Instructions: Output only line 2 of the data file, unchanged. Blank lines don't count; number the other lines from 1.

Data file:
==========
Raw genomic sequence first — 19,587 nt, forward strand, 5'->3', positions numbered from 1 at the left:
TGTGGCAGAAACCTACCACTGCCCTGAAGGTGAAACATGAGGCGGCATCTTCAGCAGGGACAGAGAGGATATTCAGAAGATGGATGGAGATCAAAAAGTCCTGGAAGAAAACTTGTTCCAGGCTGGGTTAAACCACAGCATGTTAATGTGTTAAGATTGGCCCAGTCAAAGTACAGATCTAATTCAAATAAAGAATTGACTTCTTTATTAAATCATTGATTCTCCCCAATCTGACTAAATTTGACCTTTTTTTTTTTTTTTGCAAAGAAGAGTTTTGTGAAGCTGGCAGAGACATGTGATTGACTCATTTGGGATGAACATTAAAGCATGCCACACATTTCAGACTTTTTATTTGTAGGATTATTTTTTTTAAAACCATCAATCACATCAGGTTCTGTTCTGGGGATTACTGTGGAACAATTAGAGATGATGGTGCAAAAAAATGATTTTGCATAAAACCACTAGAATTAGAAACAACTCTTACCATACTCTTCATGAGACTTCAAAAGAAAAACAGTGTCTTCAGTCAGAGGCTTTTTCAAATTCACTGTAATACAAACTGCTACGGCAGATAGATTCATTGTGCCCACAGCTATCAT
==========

TGTGGCAGAAACCTACCACTGCCCTGAAGGTGAAACATGAGGCGGCATCTTCAGCAGGGACAGAGAGGATATTCAGAAGATGGATGGAGATCAAAAAGTCCTGGAAGAAAACTTGTTCCAGGCTGGGTTAAACCACAGCATGTTAATGTGTTAAGATTGGCCCAGTCAAAGTACAGATCTAATTCAAATAAAGAATTGACTTCTTTATTAAATCATTGATTCTCCCCAATCTGACTAAATTTGACCTTTTTTTTTTTTTTTGCAAAGAAGAGTTTTGTGAAGCTGGCAGAGACATGTGATTGACTCATTTGGGATGAACATTAAAGCATGCCACACATTTCAGACTTTTTATTTGTAGGATTATTTTTTTTAAAACCATCAATCACATCAGGTTCTGTTCTGGGGATTACTGTGGAACAATTAGAGATGATGGTGCAAAAAAATGATTTTGCATAAAACCACTAGAATTAGAAACAACTCTTACCATACTCTTCATGAGACTTCAAAAGAAAAACAGTGTCTTCAGTCAGAGGCTTTTTCAAATTCACTGTAATACAAACTGCTACGGCAGATAGATTCATTGTGCCCACAGCTATCAT